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25 Years Later, The Heidi Seeman Murder Case Remains Unsolved 

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Still At It

click to enlarge Dottie Laster, who has experience combating human trafficking, is the Heidi Search Center’s executive director. - MICHAEL MARKS
  • Michael Marks
  • Dottie Laster, who has experience combating human trafficking, is the Heidi Search Center’s executive director.

There’s a nondescript building with a yellow awning on Naco-Perrin Boulevard in Northeast San Antonio where Dottie Laster works as executive director.

Inside, last week, Laster was in an office talking to a distraught couple whose child was missing.



This is the Heidi Search Center, which was formed to find Heidi. But even before the girl’s lifeless body was found, the center started helping another family whose little girl went missing on August 23, 1990.

Erica Botello, 7, was abducted while playing outside of the End Baptist Manor Apartments on West 35th Street. Authorities found her the same day they found Heidi. And like Heidi, Erica was abducted, raped and strangled to death, her body found in a storm drain about a mile from her home.

Three men were initially accused of killing Erica. One had an alibi. Another was released due to lack of evidence and a third was deemed mentally incompetent and committed to the San Antonio State Hospital.

While Erica’s and Heidi’s lives were needlessly taken, causing a lifetime of pain for their families, both girls’ legacies live in the center’s daily efforts to help thousands of people find loved ones over the last 25 years.

Its motto: “What started in tragedy continues in hope.”

There’s a large “Wall of Hope” in the lobby that features the faces of the missing.

click to enlarge The Wall of Hope at the Heidi Search Center documents local missing persons, including Erica Botello (bottom right), whose body was found the same day Heidi Seeman's body was discovered. - MICHAEL MARKS
  • Michael Marks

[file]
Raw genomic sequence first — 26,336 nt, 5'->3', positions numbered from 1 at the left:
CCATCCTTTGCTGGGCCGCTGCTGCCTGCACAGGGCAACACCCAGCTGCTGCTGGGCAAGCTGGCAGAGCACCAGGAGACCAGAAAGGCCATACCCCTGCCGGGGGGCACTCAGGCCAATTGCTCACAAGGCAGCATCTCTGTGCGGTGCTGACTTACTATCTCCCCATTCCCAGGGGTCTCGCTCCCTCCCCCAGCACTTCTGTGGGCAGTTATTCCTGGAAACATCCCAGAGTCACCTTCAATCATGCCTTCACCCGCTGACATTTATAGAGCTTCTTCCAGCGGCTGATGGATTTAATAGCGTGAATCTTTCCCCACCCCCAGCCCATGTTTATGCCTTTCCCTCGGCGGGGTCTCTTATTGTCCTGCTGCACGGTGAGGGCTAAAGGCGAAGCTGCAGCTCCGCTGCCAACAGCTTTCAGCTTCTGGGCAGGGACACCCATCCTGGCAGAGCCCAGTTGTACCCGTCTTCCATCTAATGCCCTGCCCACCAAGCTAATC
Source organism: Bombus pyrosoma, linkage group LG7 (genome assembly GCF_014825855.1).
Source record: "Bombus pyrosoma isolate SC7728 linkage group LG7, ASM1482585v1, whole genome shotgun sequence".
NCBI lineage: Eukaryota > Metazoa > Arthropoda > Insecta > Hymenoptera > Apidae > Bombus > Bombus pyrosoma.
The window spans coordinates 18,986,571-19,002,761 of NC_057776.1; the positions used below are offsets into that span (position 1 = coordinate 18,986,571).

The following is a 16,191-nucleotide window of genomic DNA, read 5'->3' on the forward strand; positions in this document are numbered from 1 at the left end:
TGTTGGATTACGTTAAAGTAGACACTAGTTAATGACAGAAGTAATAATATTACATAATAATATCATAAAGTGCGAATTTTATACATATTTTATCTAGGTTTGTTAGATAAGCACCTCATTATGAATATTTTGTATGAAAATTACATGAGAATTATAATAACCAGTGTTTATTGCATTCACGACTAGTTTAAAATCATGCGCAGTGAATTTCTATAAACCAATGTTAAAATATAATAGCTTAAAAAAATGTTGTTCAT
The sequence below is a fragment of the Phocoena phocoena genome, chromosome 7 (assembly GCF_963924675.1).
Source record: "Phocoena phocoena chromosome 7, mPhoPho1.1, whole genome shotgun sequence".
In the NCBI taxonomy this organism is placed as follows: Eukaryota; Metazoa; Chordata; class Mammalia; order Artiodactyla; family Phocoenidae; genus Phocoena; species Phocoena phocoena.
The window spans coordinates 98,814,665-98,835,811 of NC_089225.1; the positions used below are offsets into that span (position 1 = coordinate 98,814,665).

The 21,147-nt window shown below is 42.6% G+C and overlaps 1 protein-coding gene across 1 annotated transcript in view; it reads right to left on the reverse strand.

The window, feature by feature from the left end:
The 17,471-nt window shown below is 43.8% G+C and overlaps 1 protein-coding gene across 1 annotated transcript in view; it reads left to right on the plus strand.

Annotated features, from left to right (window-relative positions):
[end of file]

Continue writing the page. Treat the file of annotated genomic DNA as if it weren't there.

• The Wall of Hope at the Heidi Search Center documents local missing persons, including Erica Botello (bottom right), whose body was found the same day Heidi Seeman's body was discovered.

“To let something evil turn into something beautiful, I think that’s an act of being a human, not a monster,” Laster told the Current. “We take up tragedy and turn it into the best thing possible.”

However, for families who have lost loved ones in the most horrible way, hope is important, but it can also be fleeting.

The Current couldn’t reach Heidi’s parents, who no longer live in Texas. But they spoke with WOAI-TV last week, telling the station they will privately mark the anniversary of Heidi’s abduction and murder at their home in Florida by eating Heidi’s favorite meal: macaroni and cheese and hotdogs.

They doubt their daughter’s killer will ever be found.

“But last year I realized that it’s going to be 25 years. So my head says no, after all this time it’s not going to be solved,” mother Teri Seeman told the station.

Saidler understands how hard life becomes for relatives of cold case victims.

Investigations may slow down as the volume of information and new leads decrease. But detectives are still at it, day in and day out.

“I would say that even though the families don’t hear from us all the time, they are never forgotten about,” Saidler said.

Want to help? Tips Turn Into Leads

Bexar County Sheriff’s Department
(210)-335-6010, bexar.org/600/Sheriffs-Office

Texas Rangers (Texas Department of Public Safety)
(800) 252-8477, txdps.state.tx.us/contact

San Antonio Police Department Cold Case Tip Line 
(210) 207-7401


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